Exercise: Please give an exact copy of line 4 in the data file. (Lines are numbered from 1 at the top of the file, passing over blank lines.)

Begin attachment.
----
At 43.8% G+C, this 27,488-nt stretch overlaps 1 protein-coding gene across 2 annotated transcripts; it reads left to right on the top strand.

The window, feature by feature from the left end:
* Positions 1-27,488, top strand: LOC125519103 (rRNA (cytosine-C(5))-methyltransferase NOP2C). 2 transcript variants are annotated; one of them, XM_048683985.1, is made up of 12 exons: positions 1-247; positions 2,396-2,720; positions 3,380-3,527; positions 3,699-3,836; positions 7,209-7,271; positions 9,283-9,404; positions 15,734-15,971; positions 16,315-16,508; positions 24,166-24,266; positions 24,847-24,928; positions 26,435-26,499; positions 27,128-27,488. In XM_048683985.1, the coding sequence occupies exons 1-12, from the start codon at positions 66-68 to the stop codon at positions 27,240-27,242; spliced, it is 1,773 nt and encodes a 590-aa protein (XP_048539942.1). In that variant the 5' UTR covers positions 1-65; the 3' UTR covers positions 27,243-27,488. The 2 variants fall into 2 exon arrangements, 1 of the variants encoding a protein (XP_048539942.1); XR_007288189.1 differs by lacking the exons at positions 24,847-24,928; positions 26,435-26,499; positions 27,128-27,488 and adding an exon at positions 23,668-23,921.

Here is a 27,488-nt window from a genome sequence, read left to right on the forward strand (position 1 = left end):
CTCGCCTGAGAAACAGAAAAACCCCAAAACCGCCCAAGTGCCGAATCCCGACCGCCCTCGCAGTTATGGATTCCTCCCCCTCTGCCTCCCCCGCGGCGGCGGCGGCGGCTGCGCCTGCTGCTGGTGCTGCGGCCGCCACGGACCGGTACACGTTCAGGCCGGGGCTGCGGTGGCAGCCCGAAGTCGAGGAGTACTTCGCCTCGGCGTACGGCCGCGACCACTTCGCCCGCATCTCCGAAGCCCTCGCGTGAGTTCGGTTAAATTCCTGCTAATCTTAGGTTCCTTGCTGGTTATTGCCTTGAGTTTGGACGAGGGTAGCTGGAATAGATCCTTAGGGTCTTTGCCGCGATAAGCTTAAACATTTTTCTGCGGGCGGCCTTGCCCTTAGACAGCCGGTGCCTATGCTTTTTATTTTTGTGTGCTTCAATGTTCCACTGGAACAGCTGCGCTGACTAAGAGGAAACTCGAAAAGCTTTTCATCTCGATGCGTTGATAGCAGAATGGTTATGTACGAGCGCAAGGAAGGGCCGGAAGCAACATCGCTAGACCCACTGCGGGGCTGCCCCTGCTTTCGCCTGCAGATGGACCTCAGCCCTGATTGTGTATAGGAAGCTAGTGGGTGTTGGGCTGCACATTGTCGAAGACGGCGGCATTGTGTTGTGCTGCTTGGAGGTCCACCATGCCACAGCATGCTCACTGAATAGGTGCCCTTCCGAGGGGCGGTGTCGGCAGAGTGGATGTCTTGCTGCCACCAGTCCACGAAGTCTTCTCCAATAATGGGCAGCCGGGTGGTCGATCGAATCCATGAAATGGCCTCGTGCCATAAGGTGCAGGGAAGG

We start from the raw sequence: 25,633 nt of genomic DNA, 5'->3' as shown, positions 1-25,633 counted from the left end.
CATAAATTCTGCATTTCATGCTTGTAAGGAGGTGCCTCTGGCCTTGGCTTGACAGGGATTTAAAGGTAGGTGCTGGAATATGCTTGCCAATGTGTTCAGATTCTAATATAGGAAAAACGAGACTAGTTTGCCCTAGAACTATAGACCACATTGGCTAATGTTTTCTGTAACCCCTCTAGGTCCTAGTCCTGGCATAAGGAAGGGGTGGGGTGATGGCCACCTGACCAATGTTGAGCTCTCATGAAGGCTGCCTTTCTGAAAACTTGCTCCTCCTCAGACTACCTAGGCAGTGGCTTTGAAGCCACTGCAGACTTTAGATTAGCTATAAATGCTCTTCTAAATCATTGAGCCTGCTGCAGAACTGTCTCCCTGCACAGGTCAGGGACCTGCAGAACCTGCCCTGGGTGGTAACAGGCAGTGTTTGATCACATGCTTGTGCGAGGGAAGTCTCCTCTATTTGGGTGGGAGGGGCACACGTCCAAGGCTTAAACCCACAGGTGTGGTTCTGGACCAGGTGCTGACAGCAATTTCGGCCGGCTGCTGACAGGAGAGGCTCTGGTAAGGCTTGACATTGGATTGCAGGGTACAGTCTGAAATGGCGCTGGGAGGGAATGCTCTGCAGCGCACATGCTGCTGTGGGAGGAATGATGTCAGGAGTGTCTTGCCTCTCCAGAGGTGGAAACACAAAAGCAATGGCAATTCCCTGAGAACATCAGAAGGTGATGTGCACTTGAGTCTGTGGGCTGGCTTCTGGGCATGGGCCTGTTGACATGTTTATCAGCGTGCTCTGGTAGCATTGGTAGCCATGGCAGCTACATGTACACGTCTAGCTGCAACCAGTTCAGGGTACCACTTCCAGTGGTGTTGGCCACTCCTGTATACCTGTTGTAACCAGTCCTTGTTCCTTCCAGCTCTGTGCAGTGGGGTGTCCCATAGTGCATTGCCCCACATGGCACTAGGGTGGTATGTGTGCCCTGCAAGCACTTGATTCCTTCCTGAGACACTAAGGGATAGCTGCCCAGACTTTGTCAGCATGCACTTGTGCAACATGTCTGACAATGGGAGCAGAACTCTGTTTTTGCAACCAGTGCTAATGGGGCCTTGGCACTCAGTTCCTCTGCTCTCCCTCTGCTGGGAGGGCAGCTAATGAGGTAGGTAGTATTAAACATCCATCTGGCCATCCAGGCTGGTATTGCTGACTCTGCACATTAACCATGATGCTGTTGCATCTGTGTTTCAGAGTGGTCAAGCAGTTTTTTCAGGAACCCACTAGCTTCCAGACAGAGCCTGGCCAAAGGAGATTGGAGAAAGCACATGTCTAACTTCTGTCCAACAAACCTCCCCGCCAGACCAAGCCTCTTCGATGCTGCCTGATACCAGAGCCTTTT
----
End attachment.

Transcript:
Here is a 27,488-nt window from a genome sequence, read left to right on the forward strand (position 1 = left end):